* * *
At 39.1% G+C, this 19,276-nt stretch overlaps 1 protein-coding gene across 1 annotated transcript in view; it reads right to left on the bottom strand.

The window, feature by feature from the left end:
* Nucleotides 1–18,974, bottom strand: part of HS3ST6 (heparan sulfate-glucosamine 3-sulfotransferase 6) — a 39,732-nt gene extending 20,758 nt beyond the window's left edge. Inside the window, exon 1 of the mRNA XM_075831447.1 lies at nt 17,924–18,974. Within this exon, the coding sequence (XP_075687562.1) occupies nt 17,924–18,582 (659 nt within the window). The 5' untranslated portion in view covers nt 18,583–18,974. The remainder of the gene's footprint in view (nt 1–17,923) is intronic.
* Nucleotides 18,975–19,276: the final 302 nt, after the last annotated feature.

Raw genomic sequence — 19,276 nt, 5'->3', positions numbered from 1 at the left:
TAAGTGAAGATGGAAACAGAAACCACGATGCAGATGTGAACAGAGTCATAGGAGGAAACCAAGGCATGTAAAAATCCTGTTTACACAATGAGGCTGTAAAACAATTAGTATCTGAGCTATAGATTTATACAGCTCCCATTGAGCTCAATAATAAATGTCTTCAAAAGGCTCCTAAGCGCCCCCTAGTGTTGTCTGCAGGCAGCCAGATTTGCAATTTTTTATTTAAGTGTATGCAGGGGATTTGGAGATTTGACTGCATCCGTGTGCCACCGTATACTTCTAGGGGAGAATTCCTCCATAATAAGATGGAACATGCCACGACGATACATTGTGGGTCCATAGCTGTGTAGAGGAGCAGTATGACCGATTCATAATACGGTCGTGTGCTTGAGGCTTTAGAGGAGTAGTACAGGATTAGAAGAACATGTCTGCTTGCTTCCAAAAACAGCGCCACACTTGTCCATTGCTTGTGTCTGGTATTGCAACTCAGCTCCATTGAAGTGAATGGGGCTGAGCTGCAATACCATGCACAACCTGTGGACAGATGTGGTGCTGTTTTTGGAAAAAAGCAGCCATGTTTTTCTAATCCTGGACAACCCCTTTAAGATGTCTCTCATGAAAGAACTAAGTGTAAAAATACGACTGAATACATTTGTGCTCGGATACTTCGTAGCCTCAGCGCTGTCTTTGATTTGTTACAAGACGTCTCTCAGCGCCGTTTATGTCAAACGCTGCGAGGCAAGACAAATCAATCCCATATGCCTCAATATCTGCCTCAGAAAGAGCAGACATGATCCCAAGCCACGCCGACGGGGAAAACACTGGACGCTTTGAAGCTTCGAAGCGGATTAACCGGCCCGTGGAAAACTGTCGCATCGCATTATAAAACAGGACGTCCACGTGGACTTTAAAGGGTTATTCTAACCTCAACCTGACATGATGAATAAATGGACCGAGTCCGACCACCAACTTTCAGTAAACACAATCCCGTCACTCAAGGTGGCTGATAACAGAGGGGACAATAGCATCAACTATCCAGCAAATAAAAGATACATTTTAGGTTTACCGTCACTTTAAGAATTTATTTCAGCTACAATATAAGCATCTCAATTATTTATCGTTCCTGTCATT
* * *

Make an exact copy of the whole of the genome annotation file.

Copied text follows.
At 39.1% G+C, this 19,276-nt stretch overlaps 1 protein-coding gene across 1 annotated transcript in view; it reads right to left on the bottom strand.

The window, feature by feature from the left end:
* Nucleotides 1–18,974, bottom strand: part of HS3ST6 (heparan sulfate-glucosamine 3-sulfotransferase 6) — a 39,732-nt gene extending 20,758 nt beyond the window's left edge. Inside the window, exon 1 of the mRNA XM_075831447.1 lies at nt 17,924–18,974. Within this exon, the coding sequence (XP_075687562.1) occupies nt 17,924–18,582 (659 nt within the window). The 5' untranslated portion in view covers nt 18,583–18,974. The remainder of the gene's footprint in view (nt 1–17,923) is intronic.
* Nucleotides 18,975–19,276: the final 302 nt, after the last annotated feature.

Raw genomic sequence — 19,276 nt, 5'->3', positions numbered from 1 at the left:
TAAGTGAAGATGGAAACAGAAACCACGATGCAGATGTGAACAGAGTCATAGGAGGAAACCAAGGCATGTAAAAATCCTGTTTACACAATGAGGCTGTAAAACAATTAGTATCTGAGCTATAGATTTATACAGCTCCCATTGAGCTCAATAATAAATGTCTTCAAAAGGCTCCTAAGCGCCCCCTAGTGTTGTCTGCAGGCAGCCAGATTTGCAATTTTTTATTTAAGTGTATGCAGGGGATTTGGAGATTTGACTGCATCCGTGTGCCACCGTATACTTCTAGGGGAGAATTCCTCCATAATAAGATGGAACATGCCACGACGATACATTGTGGGTCCATAGCTGTGTAGAGGAGCAGTATGACCGATTCATAATACGGTCGTGTGCTTGAGGCTTTAGAGGAGTAGTACAGGATTAGAAGAACATGTCTGCTTGCTTCCAAAAACAGCGCCACACTTGTCCATTGCTTGTGTCTGGTATTGCAACTCAGCTCCATTGAAGTGAATGGGGCTGAGCTGCAATACCATGCACAACCTGTGGACAGATGTGGTGCTGTTTTTGGAAAAAAGCAGCCATGTTTTTCTAATCCTGGACAACCCCTTTAAGATGTCTCTCATGAAAGAACTAAGTGTAAAAATACGACTGAATACATTTGTGCTCGGATACTTCGTAGCCTCAGCGCTGTCTTTGATTTGTTACAAGACGTCTCTCAGCGCCGTTTATGTCAAACGCTGCGAGGCAAGACAAATCAATCCCATATGCCTCAATATCTGCCTCAGAAAGAGCAGACATGATCCCAAGCCACGCCGACGGGGAAAACACTGGACGCTTTGAAGCTTCGAAGCGGATTAACCGGCCCGTGGAAAACTGTCGCATCGCATTATAAAACAGGACGTCCACGTGGACTTTAAAGGGTTATTCTAACCTCAACCTGACATGATGAATAAATGGACCGAGTCCGACCACCAACTTTCAGTAAACACAATCCCGTCACTCAAGGTGGCTGATAACAGAGGGGACAATAGCATCAACTATCCAGCAAATAAAAGATACATTTTAGGTTTACCGTCACTTTAAGAATTTATTTCAGCTACAATATAAGCATCTCAATTATTTATCGTTCCTGTCATT